“I’ll fall flat on my face if I even try to get into that thing” – Too Many People

In 7+ years of talking to people about hammocks and asking many thousands of people if they’d like to lie down in one and try it out, I’ve observed a completely unexpected and unnecessary phenomenon: Hammock Fear.  I kid you not.  I meet more people some days who are afraid to get into a hammock than people who are thrilled to have a chance to kick their feet up and relax.  Not just jokingly afraid, some of these people are scarred for life and turned off by hammocks because they’ve been dumped out hard on the ground in the past (usually in front of other people which doesn’t seem to help).   To those of you living with Hammock Fear, let me repeat what I said above:

Hammocks Are Not Supposed To Flip!!!

falling-out-the-hammock

Regardless of whether you love hammocks or fear hammocks, this is a crucial point when it comes to sleeping in a hammock. If you have to worry about falling out of your hammock in the middle of the night or in the middle of your nap, you’re in the wrong hammock. You don’t stay still when you sleep in your bed and you’re bound to move around at times when sleeping in a hammock (although you’ll actually toss and turn much less thanks to a hammock’s lack of pressure points which typically cause you to shift around when you sleep on a bed or flat surface).  The last thing you should have to worry about when trying to get a peaceful and healthy rest in your hammock is that you’ll move a little to the side and suddenly find yourself having a quick meeting with the ground.

If I were to go out Family Feud style and survey 100 people for the words that come to mind when they think of a hammock, I guarantee you spinning, flippingor fallingout of them would easily make the top 10.   As you now know, those words shouldn’t even be associated with a hammock, but this hammock brainwashing has been going on for a very long time.  Keep in mind this isn’t just a hunch, it’s a conversation I’ve had with thousands of people over the years at various trade shows, music festivals and at our kiosk in Boulder.  I’ve seen so many people absolutely blown away when I show them that Trek Light Gear’s hammocks don’t spin or flip.  They’re so convinced that ALL hammocks flip, you’d think I just showed them how to get drunk without a hangover.  I even describe it in our marketing now as Trek Light Gear’s No-Flip™ design, because it was obvious that most customers identified it as an added feature rather than a given.  Of course, the inherent danger and instability is nota necessary evil required to enjoy a hammock and yet the hammock brainwashing is so strong that what’s perceived by most as a revolutionary new feature is really something that millions of people have been enjoying in their hammocks for centuries. (To be fair/proud, there are lots of aspects to the Trek Light design that make it even sturdier and more durable than traditional woven hammocks, but if you’re in just about any non-spreader bar hammock you should have a much more ‘balanced’ experience).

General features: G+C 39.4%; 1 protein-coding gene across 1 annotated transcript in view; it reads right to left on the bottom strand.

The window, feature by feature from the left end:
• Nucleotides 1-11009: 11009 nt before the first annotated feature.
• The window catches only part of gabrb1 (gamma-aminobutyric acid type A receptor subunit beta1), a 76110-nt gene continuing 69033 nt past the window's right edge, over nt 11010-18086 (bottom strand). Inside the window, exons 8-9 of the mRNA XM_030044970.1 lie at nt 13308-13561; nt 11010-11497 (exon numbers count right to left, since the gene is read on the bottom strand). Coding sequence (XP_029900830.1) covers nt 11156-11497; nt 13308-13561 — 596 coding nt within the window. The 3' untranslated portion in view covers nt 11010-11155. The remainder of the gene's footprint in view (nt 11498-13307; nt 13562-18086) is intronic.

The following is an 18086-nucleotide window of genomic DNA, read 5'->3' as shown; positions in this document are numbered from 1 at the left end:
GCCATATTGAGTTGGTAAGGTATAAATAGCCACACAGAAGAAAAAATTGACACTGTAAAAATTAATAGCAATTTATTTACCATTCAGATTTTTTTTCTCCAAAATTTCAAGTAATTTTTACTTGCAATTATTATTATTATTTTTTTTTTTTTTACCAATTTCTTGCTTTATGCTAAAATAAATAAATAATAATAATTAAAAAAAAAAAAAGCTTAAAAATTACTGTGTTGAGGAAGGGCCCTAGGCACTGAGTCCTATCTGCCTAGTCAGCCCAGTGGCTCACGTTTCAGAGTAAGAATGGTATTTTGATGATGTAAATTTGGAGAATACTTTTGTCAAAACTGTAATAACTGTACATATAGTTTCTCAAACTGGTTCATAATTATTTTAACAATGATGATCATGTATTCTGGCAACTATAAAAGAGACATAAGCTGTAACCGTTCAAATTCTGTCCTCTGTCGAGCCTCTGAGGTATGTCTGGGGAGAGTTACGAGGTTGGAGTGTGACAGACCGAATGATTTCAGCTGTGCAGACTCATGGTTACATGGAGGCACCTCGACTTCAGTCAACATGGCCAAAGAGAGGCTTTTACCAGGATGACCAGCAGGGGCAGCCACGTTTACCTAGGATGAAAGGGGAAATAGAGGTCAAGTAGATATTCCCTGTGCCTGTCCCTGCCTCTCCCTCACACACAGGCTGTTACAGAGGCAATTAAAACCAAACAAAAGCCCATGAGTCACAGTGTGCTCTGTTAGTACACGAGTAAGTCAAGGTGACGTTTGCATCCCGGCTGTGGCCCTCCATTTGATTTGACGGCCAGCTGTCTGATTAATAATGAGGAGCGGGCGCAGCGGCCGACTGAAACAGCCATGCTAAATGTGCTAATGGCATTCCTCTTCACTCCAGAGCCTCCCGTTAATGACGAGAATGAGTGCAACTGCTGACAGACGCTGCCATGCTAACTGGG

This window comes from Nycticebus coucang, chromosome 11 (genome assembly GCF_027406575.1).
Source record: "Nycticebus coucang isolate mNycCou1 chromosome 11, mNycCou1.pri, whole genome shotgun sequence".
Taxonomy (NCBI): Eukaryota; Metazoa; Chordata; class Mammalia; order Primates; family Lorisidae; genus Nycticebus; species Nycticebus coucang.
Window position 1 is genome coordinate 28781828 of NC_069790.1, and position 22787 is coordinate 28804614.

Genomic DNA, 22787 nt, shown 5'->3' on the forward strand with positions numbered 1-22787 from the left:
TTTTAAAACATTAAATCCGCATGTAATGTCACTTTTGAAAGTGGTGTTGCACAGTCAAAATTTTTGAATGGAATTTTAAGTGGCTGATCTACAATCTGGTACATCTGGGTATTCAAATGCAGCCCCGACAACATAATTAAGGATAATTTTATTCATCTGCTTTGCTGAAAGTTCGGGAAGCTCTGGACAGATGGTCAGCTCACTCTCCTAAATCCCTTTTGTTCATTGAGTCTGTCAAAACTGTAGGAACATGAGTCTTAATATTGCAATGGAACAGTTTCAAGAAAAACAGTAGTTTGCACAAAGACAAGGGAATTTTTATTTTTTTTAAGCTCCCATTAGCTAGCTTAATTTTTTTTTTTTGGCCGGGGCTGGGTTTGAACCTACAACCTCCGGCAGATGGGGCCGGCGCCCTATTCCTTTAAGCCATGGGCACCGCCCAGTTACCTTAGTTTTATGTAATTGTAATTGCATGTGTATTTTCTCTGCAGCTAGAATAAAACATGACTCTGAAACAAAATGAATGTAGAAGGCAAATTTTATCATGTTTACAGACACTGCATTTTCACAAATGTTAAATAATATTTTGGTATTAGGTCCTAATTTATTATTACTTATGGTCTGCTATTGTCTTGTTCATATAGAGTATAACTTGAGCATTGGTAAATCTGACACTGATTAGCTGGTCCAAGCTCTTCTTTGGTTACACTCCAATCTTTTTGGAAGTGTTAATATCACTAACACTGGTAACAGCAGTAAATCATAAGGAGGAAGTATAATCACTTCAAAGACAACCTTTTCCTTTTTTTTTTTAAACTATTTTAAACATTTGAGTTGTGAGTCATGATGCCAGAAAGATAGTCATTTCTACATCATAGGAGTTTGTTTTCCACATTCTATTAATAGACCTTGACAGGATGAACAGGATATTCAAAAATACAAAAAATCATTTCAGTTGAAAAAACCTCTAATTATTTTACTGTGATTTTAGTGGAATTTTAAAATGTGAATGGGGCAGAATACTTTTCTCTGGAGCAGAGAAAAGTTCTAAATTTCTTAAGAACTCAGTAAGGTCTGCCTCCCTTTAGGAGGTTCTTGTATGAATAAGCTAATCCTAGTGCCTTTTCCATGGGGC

Hammock Time with Trek Light GearFor the casual hammock user, the benefits of having a hammock that doesn’t spin or flip are easily enjoyed even if you only spend brief periods of time in your hammock and never fall asleep.   Besides being a much safer experience, when you climb into a hammock that doesn’t spin or flip you can immediately relax in a way that you can’t do if you’re worried about staying balanced or centered.  It’s a lot like trying to get a massage or meditate while you’re still tensed up, you’re never going to get the most out of the experience if you aren’t able to completely let go and relax your body.

I’ll be the first to admit that the spinning and flipping was easily my favorite thing about a hammock as a kid and I’ll happily concede my ‘spreader bars are the devil’ point if that’s what you’re looking for in your hammock experience.  I’m also well aware that if you know what you’re doing you should be able to use a spreader bar hammock without falling and without necessarily having a bad experience.  But, you’re reading this because you want to know the healthiest, safest and most comfortable way to sleep in a hammock. If you want to get a good night sleep in a hammock and if you want to enter a state of complete relaxation without distraction, you need to break free of the hammock brainwashing, lose your nostalgia for the hammocks you grew up with and purchase one without a spreader bar (and make sure it’s designed to minimize or prevent flipping over).